Coronary calcium was measured by multidetector computer tomographic scanning and electron beam computed tomography, as previously described [23]. Among participants with calcification, a total phantom-adjusted Agatston score [24], defined as the sum of calcium measures from the left anterior descending, circumflex, left and right coronary arteries, was calculated. High-resolution B-mode ultrasonography was used to capture images of the bilateral common carotid and internal carotid arteries using a Logiq 700 ultrasound machine (Logig-700 General Electric Medical Systems, Waukesha, Wisconsin, USA).
). Carotid IMT was computed as the mean of the maximum thickness of the near and far walls from the left and right sides [25].
Covariates
Interviews collected information on age, sex, education, ethnic background, and pack-years of smoking. Diabetes information was based on self-report of physician-diagnosed diabetes, use of hypoglycemic drugs, or fasting plasma glucose at least 126 mg/dl. Glucose was measured by rate reflectance spectrophotometry on the Vitros analyzer (Johnson & Johnson Clinical Diagnostics, Rochester, New York, USA). Fasting total cholesterol was measured using a cholesterol oxidase method (Roche Diagnostics, Indianapolis, Indiana, USA). High-density lipoprotein (HDL) cholesterol was measured similarly after precipitation of non-HDL cholesterol with magnesium–dextran. Resting blood pressure was the average of the last two of three measurements using a Dinamap automated oscillometric sphygmomanometer (model Pro 100, Critikon, Tampa, Florida, USA). BMI was calculated as weight in kilograms divided by height squared in meters. Height and weight were measured in light clothing and with no shoes.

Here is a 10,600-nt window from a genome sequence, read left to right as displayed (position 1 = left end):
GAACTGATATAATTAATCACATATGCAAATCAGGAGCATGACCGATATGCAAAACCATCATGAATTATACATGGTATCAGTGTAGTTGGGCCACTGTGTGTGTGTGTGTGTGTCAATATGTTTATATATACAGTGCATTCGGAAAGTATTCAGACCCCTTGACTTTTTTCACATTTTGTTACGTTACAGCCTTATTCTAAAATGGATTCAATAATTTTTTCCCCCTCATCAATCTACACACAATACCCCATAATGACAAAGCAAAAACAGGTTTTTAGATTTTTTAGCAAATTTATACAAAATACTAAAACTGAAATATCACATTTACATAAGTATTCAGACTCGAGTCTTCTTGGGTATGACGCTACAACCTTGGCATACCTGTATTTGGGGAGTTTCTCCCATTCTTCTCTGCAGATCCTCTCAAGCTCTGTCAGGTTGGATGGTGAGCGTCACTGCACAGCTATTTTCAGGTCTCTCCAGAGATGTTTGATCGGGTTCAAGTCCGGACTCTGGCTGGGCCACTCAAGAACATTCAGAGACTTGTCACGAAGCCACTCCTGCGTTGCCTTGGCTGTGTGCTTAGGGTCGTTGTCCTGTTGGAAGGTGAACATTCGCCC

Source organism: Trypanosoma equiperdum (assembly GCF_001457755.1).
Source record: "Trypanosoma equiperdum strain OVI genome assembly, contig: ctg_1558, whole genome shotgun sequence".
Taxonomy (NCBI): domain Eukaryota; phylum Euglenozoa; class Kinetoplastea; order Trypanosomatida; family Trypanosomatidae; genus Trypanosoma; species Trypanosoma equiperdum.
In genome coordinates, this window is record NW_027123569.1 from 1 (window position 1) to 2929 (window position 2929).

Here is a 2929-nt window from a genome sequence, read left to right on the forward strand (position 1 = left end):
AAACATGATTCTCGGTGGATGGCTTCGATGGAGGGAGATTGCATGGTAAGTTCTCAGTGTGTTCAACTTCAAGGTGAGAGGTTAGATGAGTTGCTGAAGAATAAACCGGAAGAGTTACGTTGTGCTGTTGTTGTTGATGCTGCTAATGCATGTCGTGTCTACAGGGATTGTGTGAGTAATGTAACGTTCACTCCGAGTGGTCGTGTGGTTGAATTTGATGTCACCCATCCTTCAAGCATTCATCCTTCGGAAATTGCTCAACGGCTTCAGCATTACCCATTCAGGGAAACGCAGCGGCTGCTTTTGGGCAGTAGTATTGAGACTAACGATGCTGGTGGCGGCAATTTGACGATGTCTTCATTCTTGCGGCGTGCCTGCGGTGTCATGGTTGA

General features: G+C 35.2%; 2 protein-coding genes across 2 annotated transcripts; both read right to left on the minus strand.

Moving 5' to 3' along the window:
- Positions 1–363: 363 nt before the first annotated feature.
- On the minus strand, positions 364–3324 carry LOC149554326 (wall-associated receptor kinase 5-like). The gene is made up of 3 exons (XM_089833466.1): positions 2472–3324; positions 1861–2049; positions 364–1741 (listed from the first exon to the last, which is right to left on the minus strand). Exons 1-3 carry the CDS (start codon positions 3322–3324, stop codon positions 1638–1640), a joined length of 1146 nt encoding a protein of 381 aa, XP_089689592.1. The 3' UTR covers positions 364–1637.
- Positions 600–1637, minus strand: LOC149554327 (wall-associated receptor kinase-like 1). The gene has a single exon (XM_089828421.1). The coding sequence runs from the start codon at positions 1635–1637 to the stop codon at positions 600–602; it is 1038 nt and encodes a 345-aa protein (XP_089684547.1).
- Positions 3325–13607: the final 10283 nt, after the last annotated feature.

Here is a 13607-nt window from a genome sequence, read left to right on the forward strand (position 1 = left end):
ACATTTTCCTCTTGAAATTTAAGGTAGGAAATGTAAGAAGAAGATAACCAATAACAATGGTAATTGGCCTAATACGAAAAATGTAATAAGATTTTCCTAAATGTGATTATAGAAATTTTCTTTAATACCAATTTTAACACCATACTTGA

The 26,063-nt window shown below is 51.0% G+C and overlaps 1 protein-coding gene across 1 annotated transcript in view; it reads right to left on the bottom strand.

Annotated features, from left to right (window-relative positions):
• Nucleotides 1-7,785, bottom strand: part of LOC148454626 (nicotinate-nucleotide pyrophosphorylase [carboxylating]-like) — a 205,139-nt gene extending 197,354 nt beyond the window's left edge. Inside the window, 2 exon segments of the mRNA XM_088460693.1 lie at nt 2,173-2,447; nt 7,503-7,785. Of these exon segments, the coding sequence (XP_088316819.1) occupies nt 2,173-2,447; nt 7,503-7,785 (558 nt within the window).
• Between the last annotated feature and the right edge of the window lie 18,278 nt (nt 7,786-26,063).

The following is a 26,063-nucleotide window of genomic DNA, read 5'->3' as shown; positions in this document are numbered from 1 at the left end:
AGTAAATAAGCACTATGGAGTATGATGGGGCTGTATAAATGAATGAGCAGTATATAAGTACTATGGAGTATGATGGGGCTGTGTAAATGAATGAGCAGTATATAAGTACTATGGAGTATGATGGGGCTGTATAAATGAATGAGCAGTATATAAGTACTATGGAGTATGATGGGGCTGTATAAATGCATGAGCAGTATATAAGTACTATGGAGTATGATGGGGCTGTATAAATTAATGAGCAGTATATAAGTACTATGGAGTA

Endothelial function and inflammatory markers were measured as follows: soluble intercellular adhesion molecule-1 (s-ICAM-1) by an ELISA (Parameter Human s-ICAM-1 Immunoassay; R&D Systems, Minneapolis, Minnesota, USA); von Willebrand factor (vWF) by an immunoturbidometric assay on the Star analyzer (Liatest vWF; Diagnostica Stago, Parsippany, New Jersey, USA); total homocysteine by a fluorescence polarization immunoassay (IMx Homocysteine Assay, Axis Biochemicals ASA, Oslo, Norway) using the IMx analyzer (Abbott Diagnostics, Abbott Park, Illinois, USA); interleukin-6 (IL-6) by ultrasensitive ELISA (Quantikine HS Human IL-6 Immunoassay; R&D Systems); and C-reactive protein (CRP) by immunonephelometry using the BNII nephelometer (N high-sensitivity CRP; Dade Behring Inc., Deerfield, Illinois, USA). Laboratory analytical coefficient of variability values for all analytes was less than 8%.
Statistical analysis